Paris is not the city to rock your pluggers. Being the fashion capital of Europe, it is semi expected that “smart casual” is the benchmark. Pick whatever style you like: but have a style, and own it.
If you want to spend some hard earned cash on couture to take home, check out the areas of Saint Germain, Le Marais and Rue De Commerce in the 15th Arrondissement.
DO: Discover the city’s famous history of artists.
DON’T: Expect to find it in the Louvre.
If you would like to see the Mona Lisa – I have a hot tip for you. Pull out your phone, and Google it. This method is cheaper, less stressful and you will see the painting clearly and comfortably.
Needless to say, I’m not a museum girl. Nor am I a crowds girl. A crowded museum? No thank you.
Instead, put one foot in front of the other. Paris has always been to artists what the Northern Territory was to Steve Irwin. Dali, Picasso, Monet, Van Gogh and Matisse all lived here at some point during their lives, and the memory of them lives on in a number of neighbourhoods.
My personal favourite of these is the suburb of Belleville, on the outskirts of town between the 19th and 20th Arrondissements – literally translating to “beautiful town”. Facing rapid gentrification, this part of the city has long been an ethnically diverse landing point for immigrants from around the world. Maybe this has something to do with us finding the locals to be extremely friendly and laid back? Here in 21st Century France, artists have swapped their paint brushes for spray cans.
DO: Explore Montmartre.
DON’T: Bother with Pigalle.
Both frankly, are touristy AF. Home to the infamous Moulin Rouge, Pigalle is the closest thing to a Red Light District that Paris has to offer. I found it to be not cheap but still nasty, and honestly not a great choice for a solo female traveller even in the day time.
Montmartre however, has had my heart even before setting foot in Paris. If you are unfamiliar with 2001’s “Amelie” by Jean-Pierre Jeunet and filmed in Montmartre – please take the nearest opportunity to lock yourself away for a cinematic treat. My first foray into the arthouse and foreign film genre, as a sixteen year old in a small country town in Australia – “Amelie” changed my life.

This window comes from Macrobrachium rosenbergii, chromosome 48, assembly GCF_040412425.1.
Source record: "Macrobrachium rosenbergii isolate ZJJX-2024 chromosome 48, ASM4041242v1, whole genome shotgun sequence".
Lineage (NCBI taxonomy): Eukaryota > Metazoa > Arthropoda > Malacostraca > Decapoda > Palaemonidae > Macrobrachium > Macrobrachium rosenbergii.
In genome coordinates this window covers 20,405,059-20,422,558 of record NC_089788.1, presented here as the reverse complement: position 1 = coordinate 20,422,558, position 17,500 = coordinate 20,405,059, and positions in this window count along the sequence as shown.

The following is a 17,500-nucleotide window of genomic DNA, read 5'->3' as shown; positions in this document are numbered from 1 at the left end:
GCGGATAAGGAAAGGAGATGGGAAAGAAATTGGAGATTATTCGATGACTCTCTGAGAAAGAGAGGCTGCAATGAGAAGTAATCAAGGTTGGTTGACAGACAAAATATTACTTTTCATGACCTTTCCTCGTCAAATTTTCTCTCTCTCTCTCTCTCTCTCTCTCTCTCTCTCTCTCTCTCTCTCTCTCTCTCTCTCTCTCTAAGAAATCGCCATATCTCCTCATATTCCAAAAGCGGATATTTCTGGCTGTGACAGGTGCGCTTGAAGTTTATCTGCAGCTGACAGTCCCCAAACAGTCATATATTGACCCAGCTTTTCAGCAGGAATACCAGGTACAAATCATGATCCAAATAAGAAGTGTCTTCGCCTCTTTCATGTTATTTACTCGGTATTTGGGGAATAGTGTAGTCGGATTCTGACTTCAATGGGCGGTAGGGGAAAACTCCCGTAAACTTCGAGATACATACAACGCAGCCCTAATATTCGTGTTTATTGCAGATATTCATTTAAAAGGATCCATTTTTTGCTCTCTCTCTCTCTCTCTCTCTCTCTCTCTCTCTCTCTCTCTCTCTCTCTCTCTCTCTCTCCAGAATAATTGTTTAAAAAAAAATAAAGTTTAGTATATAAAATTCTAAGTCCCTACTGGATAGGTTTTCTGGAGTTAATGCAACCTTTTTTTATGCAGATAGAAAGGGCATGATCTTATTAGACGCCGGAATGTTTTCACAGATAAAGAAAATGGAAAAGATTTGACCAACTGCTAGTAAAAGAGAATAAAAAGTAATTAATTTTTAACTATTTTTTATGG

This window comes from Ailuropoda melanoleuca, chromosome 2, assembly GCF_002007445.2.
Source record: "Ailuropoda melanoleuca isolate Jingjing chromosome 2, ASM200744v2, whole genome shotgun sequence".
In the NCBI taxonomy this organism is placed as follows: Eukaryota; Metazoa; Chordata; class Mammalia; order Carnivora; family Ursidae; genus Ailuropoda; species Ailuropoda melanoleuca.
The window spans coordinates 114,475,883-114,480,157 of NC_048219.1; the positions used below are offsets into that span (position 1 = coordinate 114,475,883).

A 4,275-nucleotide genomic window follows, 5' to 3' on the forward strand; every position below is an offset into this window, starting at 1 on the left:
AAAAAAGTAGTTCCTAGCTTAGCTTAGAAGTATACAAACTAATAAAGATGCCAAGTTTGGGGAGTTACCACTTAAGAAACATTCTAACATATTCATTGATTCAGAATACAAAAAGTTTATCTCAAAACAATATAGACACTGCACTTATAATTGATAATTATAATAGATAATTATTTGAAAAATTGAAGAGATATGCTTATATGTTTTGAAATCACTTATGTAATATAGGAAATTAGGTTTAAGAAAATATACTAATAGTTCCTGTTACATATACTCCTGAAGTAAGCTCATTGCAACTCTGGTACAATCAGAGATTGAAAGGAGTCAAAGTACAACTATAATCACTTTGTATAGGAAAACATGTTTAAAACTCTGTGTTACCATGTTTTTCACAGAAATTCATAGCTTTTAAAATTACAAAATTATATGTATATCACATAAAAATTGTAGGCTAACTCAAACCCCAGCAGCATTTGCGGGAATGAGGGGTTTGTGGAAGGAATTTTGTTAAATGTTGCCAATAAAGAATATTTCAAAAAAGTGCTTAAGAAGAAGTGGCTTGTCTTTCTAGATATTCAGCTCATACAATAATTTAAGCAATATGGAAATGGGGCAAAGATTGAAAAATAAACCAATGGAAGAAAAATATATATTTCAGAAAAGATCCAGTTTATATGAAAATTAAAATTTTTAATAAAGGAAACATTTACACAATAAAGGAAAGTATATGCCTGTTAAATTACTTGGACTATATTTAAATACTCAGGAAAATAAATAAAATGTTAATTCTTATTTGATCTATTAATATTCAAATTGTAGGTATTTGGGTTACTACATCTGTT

Still Have Time For More?
- Luxembourg Gardens, one of the best idyllic picnic spots on offer
- Have a wine on Canal Saint-Martin – land of the millenial.
- Get your hands on some macarons – Pain Pain (yes, that’s the name of the bakery) in Montmartre stole my heart.
- Explore the food market halls, there are literally hundreds.
- Get comfortable with the RER and Metro trains – they are your vessels to get “off the beaten track”.
Eat: Escargot, foie gras, pastries, bread, cheese, crepes, macaroons and croques.
Drink: Coffee, absinthe, chambord, champagne.
Watch: “Midnight In Paris” – 2001, Woody Allen
Read: “Les Miserables” – 1862, Victor Hugo
Listen: “April In Paris” – 1956, Ella Fitzgerald and Louis Armstrong
Parisians have a reputation for being rude and arrogant. They’re not – just simply busy more often than not. They are, in fact, generally very polite and expect it in return, to the degree of being over the top – the highest insult in France is to be branded “badly brought up”. Simply learn basic “hello, goodbye, excuse me” in French, smile a lot, don’t be excessively loud or conspicuous – and it will do nothing but enhance your time in Paris.
Bon Voyage! x
© All text and images by Angela Wallace